The gilled polypore has no discernible stalk except a little nub where it attaches to the wood surface.
Flesh and Odor
The flesh of this mushroom is usually white or tan, though some specimens may have a pinkish hue. It’s also quite thin.
This mushroom species has a white or yellow-tinted spore print.
Gilled Polypore Lookalikes
Several other mushroom species bear striking resemblances to the gilled polypore, at least from the top.
Turkey Tail (Trametes versicolor)
The turkey tail is another polypore with a similar upper surface but it does not have the gilled surface below. Instead, it is smooth under the cap. Many people hope the gilled polypore is actually turkey tail since turkey tail has strong medicinal value.
Rusty Gilled Polypore (Gloeophyllum saepiarium)
Like the gilled polypore, this polypore fungus also features a gill-like undersurface. There are two primary differences though — the rusty gill grows on conifers rather than hardwoods and is rusty-brown in color.
It is important to note that Trametes betulina typically grows in a solitary manner rather than in clusters. In addition, its growth is often limited to the lower trunk of trees. When identifying this species, it is essential to pay attention to the environment in which it is growing. For example, Trametes betulina can often be found growing on dead or dying hardwood trees such as oaks and maples. On the other hand, if it is growing on conifers or living hardwood trees, you should consider looking for a different species. Furthermore, this mushroom species prefers moist environments and can be found in areas with plenty of rainfall or high humidity levels.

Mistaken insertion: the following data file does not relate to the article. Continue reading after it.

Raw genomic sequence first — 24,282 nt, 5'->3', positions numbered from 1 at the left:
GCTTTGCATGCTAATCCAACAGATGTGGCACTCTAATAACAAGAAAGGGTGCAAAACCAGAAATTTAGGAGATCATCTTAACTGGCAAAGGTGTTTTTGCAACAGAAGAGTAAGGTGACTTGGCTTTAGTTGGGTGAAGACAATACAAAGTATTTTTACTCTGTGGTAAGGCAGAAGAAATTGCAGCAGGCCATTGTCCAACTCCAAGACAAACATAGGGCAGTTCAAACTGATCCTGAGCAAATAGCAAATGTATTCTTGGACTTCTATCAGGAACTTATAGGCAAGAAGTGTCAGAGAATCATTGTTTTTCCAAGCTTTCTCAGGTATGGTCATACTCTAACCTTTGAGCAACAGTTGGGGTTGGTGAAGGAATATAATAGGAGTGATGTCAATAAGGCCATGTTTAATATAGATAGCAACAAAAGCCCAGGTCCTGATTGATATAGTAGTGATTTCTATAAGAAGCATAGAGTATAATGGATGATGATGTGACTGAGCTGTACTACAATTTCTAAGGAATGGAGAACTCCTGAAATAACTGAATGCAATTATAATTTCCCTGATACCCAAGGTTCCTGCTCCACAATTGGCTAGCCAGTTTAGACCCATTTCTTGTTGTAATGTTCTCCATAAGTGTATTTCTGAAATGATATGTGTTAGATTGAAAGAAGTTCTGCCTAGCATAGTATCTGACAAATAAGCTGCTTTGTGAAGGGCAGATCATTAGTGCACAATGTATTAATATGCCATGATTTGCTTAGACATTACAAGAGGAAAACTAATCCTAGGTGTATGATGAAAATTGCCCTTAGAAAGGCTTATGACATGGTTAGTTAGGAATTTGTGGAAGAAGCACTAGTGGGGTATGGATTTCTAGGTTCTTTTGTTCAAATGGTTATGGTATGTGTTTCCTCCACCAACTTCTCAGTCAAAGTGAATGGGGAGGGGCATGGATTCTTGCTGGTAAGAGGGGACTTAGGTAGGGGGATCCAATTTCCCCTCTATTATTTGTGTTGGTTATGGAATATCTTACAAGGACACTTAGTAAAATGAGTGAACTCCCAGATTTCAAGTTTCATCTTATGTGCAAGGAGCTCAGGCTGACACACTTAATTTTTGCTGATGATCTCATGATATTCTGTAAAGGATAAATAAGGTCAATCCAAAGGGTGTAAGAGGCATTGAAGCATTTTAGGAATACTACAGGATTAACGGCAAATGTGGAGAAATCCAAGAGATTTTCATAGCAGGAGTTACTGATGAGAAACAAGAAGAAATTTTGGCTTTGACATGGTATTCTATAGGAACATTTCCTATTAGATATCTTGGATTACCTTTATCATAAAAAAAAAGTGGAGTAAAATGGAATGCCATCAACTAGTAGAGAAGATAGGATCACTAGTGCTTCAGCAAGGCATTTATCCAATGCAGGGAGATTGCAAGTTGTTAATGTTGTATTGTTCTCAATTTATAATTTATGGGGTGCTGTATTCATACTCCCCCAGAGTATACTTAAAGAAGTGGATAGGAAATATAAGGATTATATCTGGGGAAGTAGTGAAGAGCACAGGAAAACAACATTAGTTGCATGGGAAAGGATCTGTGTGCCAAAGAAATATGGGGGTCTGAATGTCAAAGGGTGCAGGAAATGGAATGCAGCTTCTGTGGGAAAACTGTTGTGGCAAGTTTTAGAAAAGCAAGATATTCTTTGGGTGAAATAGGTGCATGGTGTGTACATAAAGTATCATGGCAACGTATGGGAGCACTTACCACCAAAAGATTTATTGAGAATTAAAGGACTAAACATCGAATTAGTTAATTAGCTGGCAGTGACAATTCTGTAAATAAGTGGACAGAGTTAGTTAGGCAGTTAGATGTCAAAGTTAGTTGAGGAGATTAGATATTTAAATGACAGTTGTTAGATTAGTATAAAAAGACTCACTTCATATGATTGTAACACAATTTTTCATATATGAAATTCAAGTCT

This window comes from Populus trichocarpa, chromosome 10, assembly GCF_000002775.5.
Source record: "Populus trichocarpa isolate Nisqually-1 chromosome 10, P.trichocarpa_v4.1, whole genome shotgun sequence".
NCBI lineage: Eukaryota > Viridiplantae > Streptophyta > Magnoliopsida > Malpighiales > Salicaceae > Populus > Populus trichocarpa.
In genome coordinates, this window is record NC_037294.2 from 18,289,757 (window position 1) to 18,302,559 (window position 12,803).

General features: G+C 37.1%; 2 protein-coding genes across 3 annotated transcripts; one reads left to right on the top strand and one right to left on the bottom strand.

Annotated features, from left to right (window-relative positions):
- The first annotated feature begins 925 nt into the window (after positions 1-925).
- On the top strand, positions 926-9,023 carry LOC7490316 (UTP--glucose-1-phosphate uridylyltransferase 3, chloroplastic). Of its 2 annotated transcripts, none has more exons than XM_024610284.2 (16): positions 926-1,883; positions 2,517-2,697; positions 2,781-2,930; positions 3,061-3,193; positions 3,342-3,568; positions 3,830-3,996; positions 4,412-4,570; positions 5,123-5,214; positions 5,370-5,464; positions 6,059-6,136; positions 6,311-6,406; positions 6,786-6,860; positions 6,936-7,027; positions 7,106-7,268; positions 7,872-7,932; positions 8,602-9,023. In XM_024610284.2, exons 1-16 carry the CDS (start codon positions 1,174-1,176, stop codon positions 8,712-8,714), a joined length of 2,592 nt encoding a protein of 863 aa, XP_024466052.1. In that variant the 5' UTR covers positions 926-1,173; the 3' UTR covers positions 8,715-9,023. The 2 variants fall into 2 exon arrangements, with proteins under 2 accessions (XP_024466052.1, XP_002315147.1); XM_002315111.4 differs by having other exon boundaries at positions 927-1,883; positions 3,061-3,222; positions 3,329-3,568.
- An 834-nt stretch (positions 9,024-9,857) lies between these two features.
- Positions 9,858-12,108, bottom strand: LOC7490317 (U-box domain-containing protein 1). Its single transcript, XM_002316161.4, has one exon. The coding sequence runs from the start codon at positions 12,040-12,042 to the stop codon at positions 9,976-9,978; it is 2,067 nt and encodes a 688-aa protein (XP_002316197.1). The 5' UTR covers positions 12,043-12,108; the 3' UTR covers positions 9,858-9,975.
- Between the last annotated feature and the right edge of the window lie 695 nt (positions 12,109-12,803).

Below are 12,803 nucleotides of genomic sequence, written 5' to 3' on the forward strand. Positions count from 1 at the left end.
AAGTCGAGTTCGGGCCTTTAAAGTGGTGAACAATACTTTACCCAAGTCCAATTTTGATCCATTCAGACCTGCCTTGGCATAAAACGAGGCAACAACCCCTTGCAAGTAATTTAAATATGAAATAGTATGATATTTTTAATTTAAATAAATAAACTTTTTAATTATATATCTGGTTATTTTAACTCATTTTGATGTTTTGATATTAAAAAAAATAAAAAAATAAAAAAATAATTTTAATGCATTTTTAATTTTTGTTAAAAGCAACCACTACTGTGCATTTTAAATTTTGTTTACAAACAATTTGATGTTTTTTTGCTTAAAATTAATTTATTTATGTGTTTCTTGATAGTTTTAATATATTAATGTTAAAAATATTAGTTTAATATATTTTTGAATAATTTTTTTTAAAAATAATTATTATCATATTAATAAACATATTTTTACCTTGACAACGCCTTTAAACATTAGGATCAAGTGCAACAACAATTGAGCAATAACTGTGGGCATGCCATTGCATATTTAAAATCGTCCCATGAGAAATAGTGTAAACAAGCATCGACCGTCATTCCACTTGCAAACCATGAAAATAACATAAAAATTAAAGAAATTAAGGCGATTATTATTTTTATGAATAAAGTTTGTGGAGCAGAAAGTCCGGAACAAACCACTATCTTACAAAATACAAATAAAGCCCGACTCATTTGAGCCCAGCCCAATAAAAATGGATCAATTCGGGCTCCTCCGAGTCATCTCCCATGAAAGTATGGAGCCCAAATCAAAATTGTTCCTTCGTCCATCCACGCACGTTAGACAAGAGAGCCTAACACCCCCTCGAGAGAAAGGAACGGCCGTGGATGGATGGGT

Edibility Of Gilled Polypore Mushrooms
Unfortunately, despite its intriguing appearance, the gilled polypore is not fit for the table. Its leathery, tough texture renders it inedible, making it unsuitable for culinary applications. Technically, it is edible in that it isn’t toxic and won’t kill you, but eating it is no fun.
Gilled Polypore Medicinal Properties
While the gilled polypore may not be edible, extensive research is being conducted into the potential medicinal properties of this fascinating mushroom species.
Its medicinal properties are being explored due to the presence of compounds such as polysaccharides, triterpenes, and phenolic compounds. These have been shown to possess anti-inflammatory, anti-viral, and antioxidant properties. Furthermore, it has also been suggested that Trametes betulina may be beneficial for immune system health, as well as having potential applications in cancer treatments. All in all, further research is required in order to fully understand the potential medicinal benefits of this unique mushroom species.
Common Questions About Gilled Polypores
Can polypores have gills?
Most polypores have smooth undersides which is their pore surface. A few, like this gilled polypore have undersides that look like gills, but they aren’t actually gills. So, no, a polypore doesn’t have gills, even though it really looks like it does.
Can you eat polypore fungus?
There are thousands of polypore species, so it is impossible to clump them all into one broad statement of edibility vs. non-edible. Most polypore mushrooms aren’t toxic but also aren’t enjoyable to eat because they are tough or just too small to bother with. However, there are also some that are poisonous, so, as with ALL mushroom identification, you must identify the specific species to know whether it is edible or not.